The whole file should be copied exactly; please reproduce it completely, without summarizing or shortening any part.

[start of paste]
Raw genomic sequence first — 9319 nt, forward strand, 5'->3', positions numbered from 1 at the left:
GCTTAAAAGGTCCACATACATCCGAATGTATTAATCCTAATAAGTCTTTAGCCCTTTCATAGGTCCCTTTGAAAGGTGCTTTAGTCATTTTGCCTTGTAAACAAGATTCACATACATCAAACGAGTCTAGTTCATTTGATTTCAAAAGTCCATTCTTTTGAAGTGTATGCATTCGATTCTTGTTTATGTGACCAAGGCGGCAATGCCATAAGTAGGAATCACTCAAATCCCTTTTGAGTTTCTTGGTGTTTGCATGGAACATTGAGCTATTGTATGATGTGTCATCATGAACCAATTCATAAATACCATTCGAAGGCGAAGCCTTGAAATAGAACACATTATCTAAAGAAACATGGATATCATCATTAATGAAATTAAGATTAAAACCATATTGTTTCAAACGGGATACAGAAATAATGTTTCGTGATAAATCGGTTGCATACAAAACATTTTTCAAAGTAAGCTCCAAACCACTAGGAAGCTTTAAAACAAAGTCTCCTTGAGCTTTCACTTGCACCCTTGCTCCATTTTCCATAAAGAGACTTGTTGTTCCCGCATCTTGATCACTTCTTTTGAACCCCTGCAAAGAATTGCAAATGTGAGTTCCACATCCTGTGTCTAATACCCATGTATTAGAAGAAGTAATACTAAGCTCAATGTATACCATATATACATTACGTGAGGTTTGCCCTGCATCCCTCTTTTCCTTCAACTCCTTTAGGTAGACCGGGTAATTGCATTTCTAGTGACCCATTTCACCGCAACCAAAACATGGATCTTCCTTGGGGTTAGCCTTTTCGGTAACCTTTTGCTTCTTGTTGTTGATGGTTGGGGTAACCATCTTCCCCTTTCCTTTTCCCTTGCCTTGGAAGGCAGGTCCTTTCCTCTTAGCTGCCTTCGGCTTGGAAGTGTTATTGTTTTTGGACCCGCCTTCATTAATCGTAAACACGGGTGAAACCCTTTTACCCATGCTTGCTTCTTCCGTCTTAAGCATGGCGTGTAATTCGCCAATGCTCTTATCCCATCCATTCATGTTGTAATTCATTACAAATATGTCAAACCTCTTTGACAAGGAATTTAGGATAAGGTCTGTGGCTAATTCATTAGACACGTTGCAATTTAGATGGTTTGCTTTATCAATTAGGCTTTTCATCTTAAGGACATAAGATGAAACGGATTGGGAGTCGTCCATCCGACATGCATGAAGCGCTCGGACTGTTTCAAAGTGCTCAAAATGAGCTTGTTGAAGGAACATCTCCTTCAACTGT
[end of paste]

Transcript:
Raw genomic sequence first — 9319 nt, forward strand, 5'->3', positions numbered from 1 at the left:
GCTTAAAAGGTCCACATACATCCGAATGTATTAATCCTAATAAGTCTTTAGCCCTTTCATAGGTCCCTTTGAAAGGTGCTTTAGTCATTTTGCCTTGTAAACAAGATTCACATACATCAAACGAGTCTAGTTCATTTGATTTCAAAAGTCCATTCTTTTGAAGTGTATGCATTCGATTCTTGTTTATGTGACCAAGGCGGCAATGCCATAAGTAGGAATCACTCAAATCCCTTTTGAGTTTCTTGGTGTTTGCATGGAACATTGAGCTATTGTATGATGTGTCATCATGAACCAATTCATAAATACCATTCGAAGGCGAAGCCTTGAAATAGAACACATTATCTAAAGAAACATGGATATCATCATTAATGAAATTAAGATTAAAACCATATTGTTTCAAACGGGATACAGAAATAATGTTTCGTGATAAATCGGTTGCATACAAAACATTTTTCAAAGTAAGCTCCAAACCACTAGGAAGCTTTAAAACAAAGTCTCCTTGAGCTTTCACTTGCACCCTTGCTCCATTTTCCATAAAGAGACTTGTTGTTCCCGCATCTTGATCACTTCTTTTGAACCCCTGCAAAGAATTGCAAATGTGAGTTCCACATCCTGTGTCTAATACCCATGTATTAGAAGAAGTAATACTAAGCTCAATGTATACCATATATACATTACGTGAGGTTTGCCCTGCATCCCTCTTTTCCTTCAACTCCTTTAGGTAGACCGGGTAATTGCATTTCTAGTGACCCATTTCACCGCAACCAAAACATGGATCTTCCTTGGGGTTAGCCTTTTCGGTAACCTTTTGCTTCTTGTTGTTGATGGTTGGGGTAACCATCTTCCCCTTTCCTTTTCCCTTGCCTTGGAAGGCAGGTCCTTTCCTCTTAGCTGCCTTCGGCTTGGAAGTGTTATTGTTTTTGGACCCGCCTTCATTAATCGTAAACACGGGTGAAACCCTTTTACCCATGCTTGCTTCTTCCGTCTTAAGCATGGCGTGTAATTCGCCAATGCTCTTATCCCATCCATTCATGTTGTAATTCATTACAAATATGTCAAACCTCTTTGACAAGGAATTTAGGATAAGGTCTGTGGCTAATTCATTAGACACGTTGCAATTTAGATGGTTTGCTTTATCAATTAGGCTTTTCATCTTAAGGACATAAGATGAAACGGATTGGGAGTCGTCCATCCGACATGCATGAAGCGCTCGGACTGTTTCAAAGTGCTCAAAATGAGCTTGTTGAAGGAACATCTCCTTCAACTGT